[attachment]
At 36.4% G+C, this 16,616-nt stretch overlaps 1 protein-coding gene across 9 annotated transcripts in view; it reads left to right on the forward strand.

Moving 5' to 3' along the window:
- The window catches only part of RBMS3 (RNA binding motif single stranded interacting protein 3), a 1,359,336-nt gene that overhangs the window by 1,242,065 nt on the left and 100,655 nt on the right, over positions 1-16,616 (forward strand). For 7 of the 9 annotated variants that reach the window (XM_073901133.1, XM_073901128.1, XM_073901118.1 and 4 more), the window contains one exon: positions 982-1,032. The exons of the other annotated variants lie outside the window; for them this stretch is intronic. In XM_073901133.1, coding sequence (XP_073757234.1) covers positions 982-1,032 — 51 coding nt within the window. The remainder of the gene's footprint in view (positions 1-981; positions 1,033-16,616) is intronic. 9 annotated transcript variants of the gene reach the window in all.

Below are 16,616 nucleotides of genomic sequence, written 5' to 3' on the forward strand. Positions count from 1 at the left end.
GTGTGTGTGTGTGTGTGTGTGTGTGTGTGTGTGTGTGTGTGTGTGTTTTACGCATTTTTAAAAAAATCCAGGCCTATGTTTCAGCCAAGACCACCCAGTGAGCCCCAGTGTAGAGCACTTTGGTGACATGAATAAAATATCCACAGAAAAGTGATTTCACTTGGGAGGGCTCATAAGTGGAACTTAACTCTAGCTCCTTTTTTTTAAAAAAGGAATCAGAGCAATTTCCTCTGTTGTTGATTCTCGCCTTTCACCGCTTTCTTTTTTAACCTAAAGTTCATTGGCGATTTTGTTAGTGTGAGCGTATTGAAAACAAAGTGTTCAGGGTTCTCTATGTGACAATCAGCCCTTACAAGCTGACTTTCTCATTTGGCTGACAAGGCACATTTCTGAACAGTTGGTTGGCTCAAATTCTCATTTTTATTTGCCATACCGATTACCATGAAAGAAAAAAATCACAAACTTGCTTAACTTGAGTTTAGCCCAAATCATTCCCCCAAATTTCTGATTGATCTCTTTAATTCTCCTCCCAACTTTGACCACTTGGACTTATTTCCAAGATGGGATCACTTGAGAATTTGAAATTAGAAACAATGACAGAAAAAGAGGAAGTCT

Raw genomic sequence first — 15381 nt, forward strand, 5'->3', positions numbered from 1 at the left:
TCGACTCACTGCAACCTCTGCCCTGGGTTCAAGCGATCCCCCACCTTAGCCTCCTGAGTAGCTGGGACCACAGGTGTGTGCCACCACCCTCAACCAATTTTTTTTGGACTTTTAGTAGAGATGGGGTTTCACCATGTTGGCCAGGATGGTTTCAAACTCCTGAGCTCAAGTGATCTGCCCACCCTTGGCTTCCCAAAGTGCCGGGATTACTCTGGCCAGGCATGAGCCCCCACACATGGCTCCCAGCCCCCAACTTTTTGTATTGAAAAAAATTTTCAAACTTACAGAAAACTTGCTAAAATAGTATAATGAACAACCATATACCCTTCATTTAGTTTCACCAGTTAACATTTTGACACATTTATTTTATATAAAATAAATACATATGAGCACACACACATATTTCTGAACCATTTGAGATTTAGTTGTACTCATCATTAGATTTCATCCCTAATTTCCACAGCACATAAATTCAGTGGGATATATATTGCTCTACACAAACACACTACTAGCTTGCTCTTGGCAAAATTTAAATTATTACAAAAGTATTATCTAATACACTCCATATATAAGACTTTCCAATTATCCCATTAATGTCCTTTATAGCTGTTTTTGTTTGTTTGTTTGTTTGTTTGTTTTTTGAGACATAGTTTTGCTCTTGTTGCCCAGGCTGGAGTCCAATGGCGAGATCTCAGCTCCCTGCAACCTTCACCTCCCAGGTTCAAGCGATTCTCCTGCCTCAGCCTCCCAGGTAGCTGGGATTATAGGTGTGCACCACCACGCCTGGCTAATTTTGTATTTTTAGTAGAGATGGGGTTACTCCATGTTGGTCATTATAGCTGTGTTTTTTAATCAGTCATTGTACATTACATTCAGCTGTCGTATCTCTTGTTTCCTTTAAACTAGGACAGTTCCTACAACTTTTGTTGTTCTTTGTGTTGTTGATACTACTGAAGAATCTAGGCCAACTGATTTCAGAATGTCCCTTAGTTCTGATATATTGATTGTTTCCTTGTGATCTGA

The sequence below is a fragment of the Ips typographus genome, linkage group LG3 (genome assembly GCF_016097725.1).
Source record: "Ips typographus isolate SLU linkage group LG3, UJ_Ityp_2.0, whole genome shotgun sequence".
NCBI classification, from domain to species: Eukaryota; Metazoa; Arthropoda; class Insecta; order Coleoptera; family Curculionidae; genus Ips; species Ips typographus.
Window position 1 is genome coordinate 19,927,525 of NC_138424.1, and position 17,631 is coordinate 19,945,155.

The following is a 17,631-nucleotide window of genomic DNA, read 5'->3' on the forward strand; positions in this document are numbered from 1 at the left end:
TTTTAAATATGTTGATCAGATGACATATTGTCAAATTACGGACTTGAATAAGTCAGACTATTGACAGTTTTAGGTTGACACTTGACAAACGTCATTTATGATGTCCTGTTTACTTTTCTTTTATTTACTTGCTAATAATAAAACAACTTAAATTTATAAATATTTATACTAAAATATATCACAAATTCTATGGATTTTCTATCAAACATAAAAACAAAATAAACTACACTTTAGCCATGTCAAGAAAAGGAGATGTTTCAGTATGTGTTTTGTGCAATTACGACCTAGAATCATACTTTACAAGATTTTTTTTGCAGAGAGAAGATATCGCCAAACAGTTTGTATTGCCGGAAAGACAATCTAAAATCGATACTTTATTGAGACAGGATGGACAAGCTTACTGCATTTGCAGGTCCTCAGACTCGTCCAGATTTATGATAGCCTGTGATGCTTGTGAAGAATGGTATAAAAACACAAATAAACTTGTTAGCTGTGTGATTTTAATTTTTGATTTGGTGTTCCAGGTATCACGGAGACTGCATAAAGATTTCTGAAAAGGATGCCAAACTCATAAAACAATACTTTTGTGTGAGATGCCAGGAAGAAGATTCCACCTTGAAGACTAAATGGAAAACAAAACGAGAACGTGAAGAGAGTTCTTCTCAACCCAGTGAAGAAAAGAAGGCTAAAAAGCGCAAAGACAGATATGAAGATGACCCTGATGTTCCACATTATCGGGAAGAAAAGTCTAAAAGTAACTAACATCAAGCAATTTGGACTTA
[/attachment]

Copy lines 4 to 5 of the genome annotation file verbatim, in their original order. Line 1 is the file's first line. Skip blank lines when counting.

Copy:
Below are 16,616 nucleotides of genomic sequence, written 5' to 3' on the forward strand. Positions count from 1 at the left end.
GTGTGTGTGTGTGTGTGTGTGTGTGTGTGTGTGTGTGTGTGTGTGTTTTACGCATTTTTAAAAAAATCCAGGCCTATGTTTCAGCCAAGACCACCCAGTGAGCCCCAGTGTAGAGCACTTTGGTGACATGAATAAAATATCCACAGAAAAGTGATTTCACTTGGGAGGGCTCATAAGTGGAACTTAACTCTAGCTCCTTTTTTTTAAAAAAGGAATCAGAGCAATTTCCTCTGTTGTTGATTCTCGCCTTTCACCGCTTTCTTTTTTAACCTAAAGTTCATTGGCGATTTTGTTAGTGTGAGCGTATTGAAAACAAAGTGTTCAGGGTTCTCTATGTGACAATCAGCCCTTACAAGCTGACTTTCTCATTTGGCTGACAAGGCACATTTCTGAACAGTTGGTTGGCTCAAATTCTCATTTTTATTTGCCATACCGATTACCATGAAAGAAAAAAATCACAAACTTGCTTAACTTGAGTTTAGCCCAAATCATTCCCCCAAATTTCTGATTGATCTCTTTAATTCTCCTCCCAACTTTGACCACTTGGACTTATTTCCAAGATGGGATCACTTGAGAATTTGAAATTAGAAACAATGACAGAAAAAGAGGAAGTCT